As of today, it has been exactly six months since the Senate Judiciary Committee approved the nominations of two North Carolina judges for seats on the U.S. Court of Appeals for the 4th Circuit. But the entire Senate has yet to take a vote on James A. Wynn and Albert Diaz, who mustered one single nay vote between them as they passed out of committee, thanks in part to anonymous holds.
Earlier this month, the Greensboro News & Record noted that after Sen. Kay Hagan, D-N.C., took to the Senate floor to lobby on behalf of her state’s nominees, Senate Minority Leader Mitch McConnell, R-Ky., spelled out why he refused to sign off on putting Wynn and Diaz to a vote. He was upset with President Obama’s recess appointment of Dr. Donald Berwick to the post of Administrator of the Centers for Medicare and Medicaid Services.
Democrats did not schedule so much as a committee hearing for Donald Berwick. The mere possibility of allowing the American people the opportunity to hear what he intends to do with their health care was reason enough for this administration to sneak him through without public scrutiny.
Given the President has been so dismissive of the Senate’s right to provide advice and consent under the Constitution, I am not inclined at this point to consent to the request proposed by my friend from North Carolina. Therefore, Mr. President, I object.
Today, President Obama noted that he discussed confirming judicial nominees with McConnell during a meeting with Republican leaders.
[D]uring our meeting today, I urged Senator McConnell and others in the Senate to work with us to fill the vacancies that continue to plague our judiciary. Right now, we’ve got nominees who’ve been waiting up to eight months to be confirmed as judges. Most of these folks were voted out of committee unanimously, or nearly unanimously, by both Democrats and Republicans. Both Democrats and Republicans agreed that they were qualified to serve. Nevertheless, some in the minority have used parliamentary procedures time and again to deny them a vote in the full Senate.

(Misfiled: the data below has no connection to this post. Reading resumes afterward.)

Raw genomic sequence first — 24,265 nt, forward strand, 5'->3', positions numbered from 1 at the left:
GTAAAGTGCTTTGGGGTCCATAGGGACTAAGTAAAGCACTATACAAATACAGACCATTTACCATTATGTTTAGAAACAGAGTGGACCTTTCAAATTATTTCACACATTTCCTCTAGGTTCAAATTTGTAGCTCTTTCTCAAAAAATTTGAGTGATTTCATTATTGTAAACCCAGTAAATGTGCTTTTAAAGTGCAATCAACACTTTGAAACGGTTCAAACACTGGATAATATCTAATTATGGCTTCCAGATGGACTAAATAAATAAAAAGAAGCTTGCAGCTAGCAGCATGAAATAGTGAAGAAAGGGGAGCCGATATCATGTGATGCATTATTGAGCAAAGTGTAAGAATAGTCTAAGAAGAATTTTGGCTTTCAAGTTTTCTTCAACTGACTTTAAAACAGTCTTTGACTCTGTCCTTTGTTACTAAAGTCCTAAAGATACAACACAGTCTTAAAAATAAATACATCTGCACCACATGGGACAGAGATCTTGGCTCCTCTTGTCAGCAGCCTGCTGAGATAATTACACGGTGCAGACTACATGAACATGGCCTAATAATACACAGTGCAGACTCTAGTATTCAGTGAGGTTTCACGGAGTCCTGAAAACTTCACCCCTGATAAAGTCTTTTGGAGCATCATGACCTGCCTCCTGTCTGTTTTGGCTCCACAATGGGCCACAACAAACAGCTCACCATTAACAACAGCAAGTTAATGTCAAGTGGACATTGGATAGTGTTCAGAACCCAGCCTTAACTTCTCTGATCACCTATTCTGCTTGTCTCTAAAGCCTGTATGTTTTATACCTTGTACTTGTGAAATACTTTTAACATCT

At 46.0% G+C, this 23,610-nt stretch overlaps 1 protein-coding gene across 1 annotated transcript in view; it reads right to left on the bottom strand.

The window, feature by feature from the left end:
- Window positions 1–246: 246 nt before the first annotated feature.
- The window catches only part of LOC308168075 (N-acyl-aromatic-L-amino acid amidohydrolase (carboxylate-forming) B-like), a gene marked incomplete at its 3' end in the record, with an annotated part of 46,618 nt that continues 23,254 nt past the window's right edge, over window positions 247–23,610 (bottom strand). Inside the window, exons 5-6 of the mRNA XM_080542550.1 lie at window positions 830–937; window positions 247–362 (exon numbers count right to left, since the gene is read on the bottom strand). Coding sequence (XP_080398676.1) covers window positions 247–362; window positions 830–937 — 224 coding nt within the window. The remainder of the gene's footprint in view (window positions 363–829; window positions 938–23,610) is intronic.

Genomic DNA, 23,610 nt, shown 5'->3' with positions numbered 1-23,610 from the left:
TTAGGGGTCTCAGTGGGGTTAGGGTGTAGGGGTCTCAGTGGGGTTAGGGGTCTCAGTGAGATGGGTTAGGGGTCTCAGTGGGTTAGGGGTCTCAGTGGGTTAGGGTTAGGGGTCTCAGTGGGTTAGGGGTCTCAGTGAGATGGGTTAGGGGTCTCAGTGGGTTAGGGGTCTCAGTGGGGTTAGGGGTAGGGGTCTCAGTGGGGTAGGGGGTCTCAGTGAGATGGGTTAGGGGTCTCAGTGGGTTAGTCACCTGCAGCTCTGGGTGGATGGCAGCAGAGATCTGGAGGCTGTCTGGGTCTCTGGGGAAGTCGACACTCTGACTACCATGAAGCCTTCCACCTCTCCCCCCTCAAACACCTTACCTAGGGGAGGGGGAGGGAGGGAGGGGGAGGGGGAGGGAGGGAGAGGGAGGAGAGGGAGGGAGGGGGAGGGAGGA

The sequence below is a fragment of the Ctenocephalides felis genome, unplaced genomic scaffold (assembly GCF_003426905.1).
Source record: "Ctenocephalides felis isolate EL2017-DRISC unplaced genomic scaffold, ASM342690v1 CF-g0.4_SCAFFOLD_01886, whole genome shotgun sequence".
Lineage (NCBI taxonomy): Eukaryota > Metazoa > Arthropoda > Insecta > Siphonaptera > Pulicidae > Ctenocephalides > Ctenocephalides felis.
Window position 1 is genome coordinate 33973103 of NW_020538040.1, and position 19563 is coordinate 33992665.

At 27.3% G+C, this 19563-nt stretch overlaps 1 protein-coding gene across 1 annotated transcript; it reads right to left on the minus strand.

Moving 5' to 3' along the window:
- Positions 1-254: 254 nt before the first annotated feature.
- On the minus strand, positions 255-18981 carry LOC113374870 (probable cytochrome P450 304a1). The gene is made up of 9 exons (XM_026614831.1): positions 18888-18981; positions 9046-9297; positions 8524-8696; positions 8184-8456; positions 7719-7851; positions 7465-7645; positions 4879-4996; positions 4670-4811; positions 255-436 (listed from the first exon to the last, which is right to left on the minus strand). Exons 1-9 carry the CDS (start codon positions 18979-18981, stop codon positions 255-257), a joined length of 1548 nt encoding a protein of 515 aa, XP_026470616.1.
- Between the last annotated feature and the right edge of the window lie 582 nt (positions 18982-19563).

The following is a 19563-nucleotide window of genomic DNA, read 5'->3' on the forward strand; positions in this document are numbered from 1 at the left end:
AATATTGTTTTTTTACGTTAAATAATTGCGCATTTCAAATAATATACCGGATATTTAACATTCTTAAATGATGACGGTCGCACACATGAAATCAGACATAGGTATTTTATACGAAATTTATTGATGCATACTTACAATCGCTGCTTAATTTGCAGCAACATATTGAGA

If we want our judicial system to work — if we want to deliver justice in our courts — then we need judges on our benches. And I hope that in the coming months, we’ll be able to work together to ensure a timelier process in the Senate.
Now, we don’t have many days left before Congress is out for the year. And everyone understands that we’re less than 100 days from an election. It’s during this time that the noise and the chatter about who’s up in the polls and which party is ahead threatens to drown out just about everything else.
But the folks we serve — who sent us here to serve, they sent us here for a reason. They sent us here to listen to their voices. They sent us here to represent their interests — not our own. They sent us here to lead. And I hope that in the coming months, we’ll do everything in our power to live up to that responsibility.
A few months ago, I wrote that four months seemed to be the standard amount of time that appelate judges had to wait to get a vote in the Senate. Well, Diaz and Wynn have blown past that mark, thanks in part to the time and energy devoted to Elena Kagan’s nomination to the U.S. Supreme Court. But they’re not even the worst off: Jane Branstetter Stranch, a Tennessee judge up for a seat on the 6th Circuit, has been left in judicial limbo since Nov. 19.